More fishermen are coming: the Vineyard community, sportsmen and local businesses are pooling their resources to greet the Monday arrival of five men and two women who were recently seriously injured during military service. The veterans are coming to fish the Martha’s Vineyard Striped Bass and Bluefish Derby, now entering its second week.
What better opportunity to bring out the best of the Vineyard than to share a local passion with those who have served their country?
The largest false albacore caught from the shore was landed last Saturday. Keith A. McArt of Somerville, a well-respected derby fisherman, caught a 16.55-pound false albacore while fishing off Lobsterville Beach. Quite a few fishermen saw him land the fish.
The 64th annual Martha’s Vineyard Striped Bass and Bluefish Derby is now entering its third week with still two weeks to go.
More than three tons of fish have been weighed in so far in the month-long 65th annual Martha’s Vineyard Striped Bass and Bluefish Derby. At least 460 bluefish have been weighed in, three times more than the number of striped bass.
False albacore is again the scarce fish in the derby; only 35 have been weighed in so far. A total number of 96 bonito have touched the scales. That translates to 4,172.37 pounds of bluefish; 2,398.12 pounds of striped bass; 586.27 pounds of bonito; and 332.41 pounds of false albacore, as of yesterday.
With two weeks left in the 65th annual Martha’s Vineyard Striped Bass and Bluefish Derby, fishermen are fretting about the weather, which has been unkind to anglers. Wind — lots of it and from every direction — has been the story of September.
There are 2,400 fishermen registered in the derby. Ask any one of them how they are doing and they will likely talk about the wind — the bad wind from the east, the tough wind last week from the north, and tomorrow the forecast for high, gusty winds from the south.
The harsh autumn weather has had a big impact on participants in the 65th annual Martha’s Vineyard Striped Bass and Bluefish Derby, leading president Ed Jerome to cast a most tempting lure for fishermen in the final week of the contest. “All of the fish on the board are beatable,” he said.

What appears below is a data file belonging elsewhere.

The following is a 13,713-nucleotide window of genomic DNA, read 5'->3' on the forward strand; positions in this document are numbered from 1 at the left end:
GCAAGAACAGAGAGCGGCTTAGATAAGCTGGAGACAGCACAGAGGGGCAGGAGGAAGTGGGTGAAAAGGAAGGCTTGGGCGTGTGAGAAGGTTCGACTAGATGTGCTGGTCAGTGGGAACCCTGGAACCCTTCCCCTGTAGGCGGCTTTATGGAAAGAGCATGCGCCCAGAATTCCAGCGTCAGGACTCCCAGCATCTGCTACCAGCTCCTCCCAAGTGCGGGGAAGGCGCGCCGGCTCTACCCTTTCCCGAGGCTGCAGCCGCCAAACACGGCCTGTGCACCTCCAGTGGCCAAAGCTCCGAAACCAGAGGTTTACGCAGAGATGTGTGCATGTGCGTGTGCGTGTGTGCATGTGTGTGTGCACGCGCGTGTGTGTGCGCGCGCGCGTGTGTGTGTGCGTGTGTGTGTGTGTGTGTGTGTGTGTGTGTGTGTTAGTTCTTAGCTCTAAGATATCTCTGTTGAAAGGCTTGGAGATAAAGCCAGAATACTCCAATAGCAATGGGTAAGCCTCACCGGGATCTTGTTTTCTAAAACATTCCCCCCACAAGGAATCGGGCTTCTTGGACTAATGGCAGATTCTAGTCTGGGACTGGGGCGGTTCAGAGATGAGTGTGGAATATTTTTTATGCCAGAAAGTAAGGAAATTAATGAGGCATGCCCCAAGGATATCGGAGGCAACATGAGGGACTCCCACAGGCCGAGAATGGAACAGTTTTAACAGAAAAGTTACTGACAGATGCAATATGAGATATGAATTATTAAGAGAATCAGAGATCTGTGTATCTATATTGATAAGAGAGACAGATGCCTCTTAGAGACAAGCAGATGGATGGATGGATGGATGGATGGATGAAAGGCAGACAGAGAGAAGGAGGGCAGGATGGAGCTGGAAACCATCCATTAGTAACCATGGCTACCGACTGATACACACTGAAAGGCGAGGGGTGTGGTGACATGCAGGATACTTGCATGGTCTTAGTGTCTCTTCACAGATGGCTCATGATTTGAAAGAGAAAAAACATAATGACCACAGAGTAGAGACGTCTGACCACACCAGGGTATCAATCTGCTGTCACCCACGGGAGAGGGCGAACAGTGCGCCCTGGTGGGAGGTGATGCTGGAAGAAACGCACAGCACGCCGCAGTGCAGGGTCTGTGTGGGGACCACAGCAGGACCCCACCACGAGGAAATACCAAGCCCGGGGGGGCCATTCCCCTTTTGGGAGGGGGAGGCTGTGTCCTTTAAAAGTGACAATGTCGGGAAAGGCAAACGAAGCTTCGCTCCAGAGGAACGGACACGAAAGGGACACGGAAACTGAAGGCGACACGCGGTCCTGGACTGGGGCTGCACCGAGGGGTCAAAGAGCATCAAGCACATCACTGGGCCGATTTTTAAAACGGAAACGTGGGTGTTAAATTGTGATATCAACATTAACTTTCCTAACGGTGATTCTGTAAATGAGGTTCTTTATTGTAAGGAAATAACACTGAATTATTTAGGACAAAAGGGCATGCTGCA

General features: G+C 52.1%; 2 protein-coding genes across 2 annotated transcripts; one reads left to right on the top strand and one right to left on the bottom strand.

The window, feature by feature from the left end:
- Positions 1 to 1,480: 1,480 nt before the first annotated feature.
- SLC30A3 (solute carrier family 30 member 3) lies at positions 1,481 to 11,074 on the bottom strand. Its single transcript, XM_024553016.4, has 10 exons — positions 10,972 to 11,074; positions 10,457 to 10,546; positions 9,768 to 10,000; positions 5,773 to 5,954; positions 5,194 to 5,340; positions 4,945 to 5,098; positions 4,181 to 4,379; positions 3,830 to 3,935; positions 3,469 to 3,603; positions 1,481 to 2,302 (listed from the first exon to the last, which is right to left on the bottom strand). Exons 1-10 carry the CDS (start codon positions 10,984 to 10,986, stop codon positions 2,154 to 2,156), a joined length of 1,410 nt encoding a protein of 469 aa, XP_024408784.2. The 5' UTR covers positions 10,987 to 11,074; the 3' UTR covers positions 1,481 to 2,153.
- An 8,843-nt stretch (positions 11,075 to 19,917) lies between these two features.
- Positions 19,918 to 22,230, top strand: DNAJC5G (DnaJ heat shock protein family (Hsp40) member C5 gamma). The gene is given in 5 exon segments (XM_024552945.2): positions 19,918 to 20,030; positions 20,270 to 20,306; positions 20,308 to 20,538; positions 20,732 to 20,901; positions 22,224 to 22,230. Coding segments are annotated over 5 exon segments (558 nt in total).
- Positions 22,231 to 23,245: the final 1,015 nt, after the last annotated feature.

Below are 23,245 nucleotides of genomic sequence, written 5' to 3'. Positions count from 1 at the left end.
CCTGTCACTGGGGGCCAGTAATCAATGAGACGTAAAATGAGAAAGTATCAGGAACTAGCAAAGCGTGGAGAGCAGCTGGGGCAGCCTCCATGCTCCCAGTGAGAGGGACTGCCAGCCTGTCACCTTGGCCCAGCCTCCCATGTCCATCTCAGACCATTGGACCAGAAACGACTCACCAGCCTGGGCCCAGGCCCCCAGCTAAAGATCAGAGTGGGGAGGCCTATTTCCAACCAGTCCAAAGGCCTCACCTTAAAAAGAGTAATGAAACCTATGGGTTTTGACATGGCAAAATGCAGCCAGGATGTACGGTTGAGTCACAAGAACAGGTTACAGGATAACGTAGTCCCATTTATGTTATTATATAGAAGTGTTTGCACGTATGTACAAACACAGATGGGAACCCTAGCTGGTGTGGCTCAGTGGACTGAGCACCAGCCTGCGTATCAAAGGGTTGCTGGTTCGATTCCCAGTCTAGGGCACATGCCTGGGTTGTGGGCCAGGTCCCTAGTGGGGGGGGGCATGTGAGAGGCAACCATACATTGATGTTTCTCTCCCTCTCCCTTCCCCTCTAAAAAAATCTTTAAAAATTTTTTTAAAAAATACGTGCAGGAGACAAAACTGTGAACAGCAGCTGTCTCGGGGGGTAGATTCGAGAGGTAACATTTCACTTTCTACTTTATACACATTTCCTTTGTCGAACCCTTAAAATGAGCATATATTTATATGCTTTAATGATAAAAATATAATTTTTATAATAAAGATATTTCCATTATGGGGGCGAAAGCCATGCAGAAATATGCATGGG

Sandy E. Fisher’s 15.88-pound bluefish may be a hard fish to beat, but Michael A. Paone’s 37.6-pound striped bass could be moved down a prize.
They came for prizes and they came to support each other. The 65th annual Martha’s Vineyard Striped Bass and Bluefish Derby awards ceremony at Nectar’s on Sunday was a festival of storytelling, stories told by those who won and those who didn’t. And two anglers who were friends and relatives to many there walked away as the proudest owners, one of a truck, the other of a powerboat.
After days of bad weather, most of it wind, the fall derby busted open last weekend with great fishing from off Wasque to Devil’s Bridge in Aquinnah. This is the closing week of the 65th annual Martha’s Vineyard Striped Bass and Bluefish Derby. With more than 2,700 fishermen registered in the contest, a lot of fishermen were out on the water to make up for lost time. The contest ends at 10 p.m. tomorrow night.
Columbus Day weekend was the last chance most anglers would have to devote high energy to the sport.
Anglers and armchair fishing fans alike will have the chance to hang a piece of the Martha’s Vineyard Bluefish and Striped Bass Derby on their wall by entering the derby awards ceremony raffle on Sunday at Nectar’s. Five artists, working in a variety of media, have donated pieces from their collections to the raffle in an effort representative of the overall camaraderie of the fishing community.
The sea is almost safe again, for fish that is. That’s right, the end of the derby is nigh. At 10 p.m. on Saturday, Oct. 16 the rods go back in the garage. Then let the fish tales begin.
On Sunday, Oct. 17 at 12:30 p.m. the doors open at Nectar’s for the final awards ceremony and grand raffle. Come out to root on the winners and console the also-rans. Let’s face it, there really are no losers in this event - except for those who didn’t participate.